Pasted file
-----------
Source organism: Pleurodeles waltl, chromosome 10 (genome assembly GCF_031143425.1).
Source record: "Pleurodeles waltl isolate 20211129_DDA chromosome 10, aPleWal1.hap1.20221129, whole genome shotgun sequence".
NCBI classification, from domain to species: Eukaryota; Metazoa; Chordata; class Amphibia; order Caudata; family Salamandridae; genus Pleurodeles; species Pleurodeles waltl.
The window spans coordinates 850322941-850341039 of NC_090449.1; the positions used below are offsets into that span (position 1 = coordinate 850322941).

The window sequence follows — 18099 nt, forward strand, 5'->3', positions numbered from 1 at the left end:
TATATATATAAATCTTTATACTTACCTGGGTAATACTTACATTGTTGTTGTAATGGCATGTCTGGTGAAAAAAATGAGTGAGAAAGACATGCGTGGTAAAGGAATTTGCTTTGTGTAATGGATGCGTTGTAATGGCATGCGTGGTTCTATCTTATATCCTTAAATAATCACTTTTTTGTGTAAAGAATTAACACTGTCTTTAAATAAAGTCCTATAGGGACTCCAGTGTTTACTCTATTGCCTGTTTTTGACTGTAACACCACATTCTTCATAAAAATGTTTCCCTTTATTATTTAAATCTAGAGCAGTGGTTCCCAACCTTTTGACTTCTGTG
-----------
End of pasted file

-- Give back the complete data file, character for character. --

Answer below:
Source organism: Pleurodeles waltl, chromosome 10 (genome assembly GCF_031143425.1).
Source record: "Pleurodeles waltl isolate 20211129_DDA chromosome 10, aPleWal1.hap1.20221129, whole genome shotgun sequence".
NCBI classification, from domain to species: Eukaryota; Metazoa; Chordata; class Amphibia; order Caudata; family Salamandridae; genus Pleurodeles; species Pleurodeles waltl.
The window spans coordinates 850322941-850341039 of NC_090449.1; the positions used below are offsets into that span (position 1 = coordinate 850322941).

The window sequence follows — 18099 nt, forward strand, 5'->3', positions numbered from 1 at the left end:
TATATATATAAATCTTTATACTTACCTGGGTAATACTTACATTGTTGTTGTAATGGCATGTCTGGTGAAAAAAATGAGTGAGAAAGACATGCGTGGTAAAGGAATTTGCTTTGTGTAATGGATGCGTTGTAATGGCATGCGTGGTTCTATCTTATATCCTTAAATAATCACTTTTTTGTGTAAAGAATTAACACTGTCTTTAAATAAAGTCCTATAGGGACTCCAGTGTTTACTCTATTGCCTGTTTTTGACTGTAACACCACATTCTTCATAAAAATGTTTCCCTTTATTATTTAAATCTAGAGCAGTGGTTCCCAACCTTTTGACTTCTGTG